LONDON — On Monday, BoF broke the news that Zac Posen will be taking on a new creative leadership role at Gap Inc., serving as a “cultural curator and creative partner” to new CEO Richard Dickson. It’s the first major step in the turnaround strategy being put in place by Dickson, who stepped into the leadership role in August 2023 after an almost decade-long tenure at Mattel Inc, where he oversaw the revival of the Barbie franchise, another iconic American brand that had lost its cultural relevance as the world changed.
To many observers, including me, Posen’s new job came as a surprise. As soon as the news was out, a flurry of fashion insiders from Natalie Massenet to Jenna Lyons cheered the appointment on BoF’s Instagram post, while more than 800 others left mostly positive comments, one noting Zac’s “gargantuan talent.”
Of course, there were detractors too. “I’m sure Zac is a nice and talented designer but Gap’s problem is not that their [sic] missing a fashion element, it’s that they keep missing the core basics,” wrote Melvin Murry. “Hopefully he’ll bring a design aesthetic back to Gap that has been eroded by corporate greed and reduction in quality,” added Janine Gaylard-Baister.
The comments rang true. Zac is indeed an enormous talent. And the poor quality and design of Gap’s basics urgently need to be addressed. As will the market positioning of Gap, Banana Republic and Old Navy, where Posen will be more hands on as chief creative officer. But perhaps his biggest challenge will be to make the Gap brand culturally relevant again. During its heyday in the 1990s, Gap was firmly part of the cultural conversation, and found ways of connecting with masses of customers around the world with its unique American take on fashion.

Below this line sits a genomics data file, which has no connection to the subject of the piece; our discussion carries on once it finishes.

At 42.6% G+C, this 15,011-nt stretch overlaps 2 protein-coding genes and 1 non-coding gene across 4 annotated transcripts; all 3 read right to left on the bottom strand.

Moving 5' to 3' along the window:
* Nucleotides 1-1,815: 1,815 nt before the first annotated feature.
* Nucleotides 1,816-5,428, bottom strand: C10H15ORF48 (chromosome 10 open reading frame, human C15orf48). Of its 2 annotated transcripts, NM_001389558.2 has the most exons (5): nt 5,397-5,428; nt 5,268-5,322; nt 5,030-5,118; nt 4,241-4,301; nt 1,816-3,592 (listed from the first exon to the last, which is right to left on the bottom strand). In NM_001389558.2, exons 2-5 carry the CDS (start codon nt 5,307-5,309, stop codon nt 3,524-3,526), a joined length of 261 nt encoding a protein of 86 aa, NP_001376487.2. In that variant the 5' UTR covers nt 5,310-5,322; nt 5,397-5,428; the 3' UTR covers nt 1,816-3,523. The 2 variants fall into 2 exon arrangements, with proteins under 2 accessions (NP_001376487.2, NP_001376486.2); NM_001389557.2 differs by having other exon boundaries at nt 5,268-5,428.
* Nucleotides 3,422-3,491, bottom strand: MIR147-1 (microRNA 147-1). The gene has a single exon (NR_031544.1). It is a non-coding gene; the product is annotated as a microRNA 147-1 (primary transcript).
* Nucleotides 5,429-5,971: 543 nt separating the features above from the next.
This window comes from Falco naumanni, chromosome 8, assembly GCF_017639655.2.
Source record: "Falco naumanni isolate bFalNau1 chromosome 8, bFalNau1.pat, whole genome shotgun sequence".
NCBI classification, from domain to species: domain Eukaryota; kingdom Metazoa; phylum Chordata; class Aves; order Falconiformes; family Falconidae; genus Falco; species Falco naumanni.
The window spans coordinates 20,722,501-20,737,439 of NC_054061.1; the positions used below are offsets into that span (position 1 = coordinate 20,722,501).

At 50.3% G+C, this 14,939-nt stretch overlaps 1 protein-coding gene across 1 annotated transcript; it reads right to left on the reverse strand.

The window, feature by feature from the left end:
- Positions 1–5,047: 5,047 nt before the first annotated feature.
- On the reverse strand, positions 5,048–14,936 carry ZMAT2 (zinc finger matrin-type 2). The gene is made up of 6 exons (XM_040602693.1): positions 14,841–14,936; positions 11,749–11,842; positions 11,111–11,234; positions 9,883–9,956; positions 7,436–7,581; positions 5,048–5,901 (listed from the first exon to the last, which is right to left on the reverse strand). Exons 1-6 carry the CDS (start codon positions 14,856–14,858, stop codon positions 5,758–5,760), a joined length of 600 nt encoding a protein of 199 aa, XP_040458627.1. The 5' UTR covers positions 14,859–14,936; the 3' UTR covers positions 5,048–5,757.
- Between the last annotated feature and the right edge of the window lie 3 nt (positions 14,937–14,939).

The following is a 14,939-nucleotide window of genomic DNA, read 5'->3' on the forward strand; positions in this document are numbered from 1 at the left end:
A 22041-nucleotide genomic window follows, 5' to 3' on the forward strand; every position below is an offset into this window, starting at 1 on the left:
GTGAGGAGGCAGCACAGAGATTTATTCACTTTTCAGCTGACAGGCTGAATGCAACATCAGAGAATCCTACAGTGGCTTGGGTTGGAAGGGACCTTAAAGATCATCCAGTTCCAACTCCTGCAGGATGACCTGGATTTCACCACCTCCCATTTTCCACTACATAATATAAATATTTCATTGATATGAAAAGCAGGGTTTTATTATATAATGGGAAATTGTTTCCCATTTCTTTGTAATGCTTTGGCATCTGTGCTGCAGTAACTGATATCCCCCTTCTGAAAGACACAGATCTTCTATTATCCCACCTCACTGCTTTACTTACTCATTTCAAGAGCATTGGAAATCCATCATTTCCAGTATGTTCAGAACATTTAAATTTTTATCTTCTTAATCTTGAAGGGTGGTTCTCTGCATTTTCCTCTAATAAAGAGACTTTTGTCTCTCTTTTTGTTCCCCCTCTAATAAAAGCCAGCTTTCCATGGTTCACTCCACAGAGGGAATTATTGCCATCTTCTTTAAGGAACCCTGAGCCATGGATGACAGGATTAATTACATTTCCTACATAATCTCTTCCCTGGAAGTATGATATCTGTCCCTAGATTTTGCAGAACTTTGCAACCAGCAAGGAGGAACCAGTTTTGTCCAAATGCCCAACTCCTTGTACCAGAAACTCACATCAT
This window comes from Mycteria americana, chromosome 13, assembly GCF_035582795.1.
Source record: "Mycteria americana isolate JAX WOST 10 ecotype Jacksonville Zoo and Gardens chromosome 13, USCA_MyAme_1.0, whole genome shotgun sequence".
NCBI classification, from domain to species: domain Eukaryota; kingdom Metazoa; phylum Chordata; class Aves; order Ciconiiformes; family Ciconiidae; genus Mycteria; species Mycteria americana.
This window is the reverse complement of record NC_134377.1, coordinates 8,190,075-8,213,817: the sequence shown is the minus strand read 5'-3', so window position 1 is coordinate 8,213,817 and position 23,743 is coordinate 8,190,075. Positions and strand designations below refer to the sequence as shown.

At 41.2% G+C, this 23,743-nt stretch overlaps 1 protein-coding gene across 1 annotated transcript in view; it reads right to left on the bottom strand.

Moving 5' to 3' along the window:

This is something Dickson is fully aware of. In my conversation with him at BoF VOICES 2023, he said as much. Pointing to the iconic Gap commercials from the 90s, like Khakis Swing, Dickson said his main objective was to make the brand part of the zeitgeist again.
But the media landscape has changed radically in the last 25 years. No single ad campaign blasted out ad nauseam on television will work in today’s cultural context. The internet has completely rewired how culture is disseminated and shared. Ian Rogers, former chief digital officer of LVMH, has described the shift as a move from a “mass market” to “a mass of niches” where micro-trends, subcultures and digital tribes make for a more fragmented landscape.
In his book, “Filterworld: How Algorithms Have Flattened Culture,” Kyle Chayka writes: “When feeds are algorithmic, they appear differently to different people: it’s impossible to know what someone else is seeing at a given time, thus harder to feel a sense of community with others online, the sense of collective you might feel when watching a movie in a theatre or sitting down for a prescheduled cable TV show.”
In this context, can Zac Posen, a designer who came of age in the 1990s, bring a once iconic American fashion brand back into the cultural conversation?
While the world is less monocultural than ever before, there are still cultural moments that capture the attention of the many. Take this week’s Grammy Awards. While the longstanding American awards show certainly has its critics, bringing together different genres of music, from country to reggaeton to hip hop and folk all in one two and a half hour show resulted in an unusual mix of cross-cultural icons.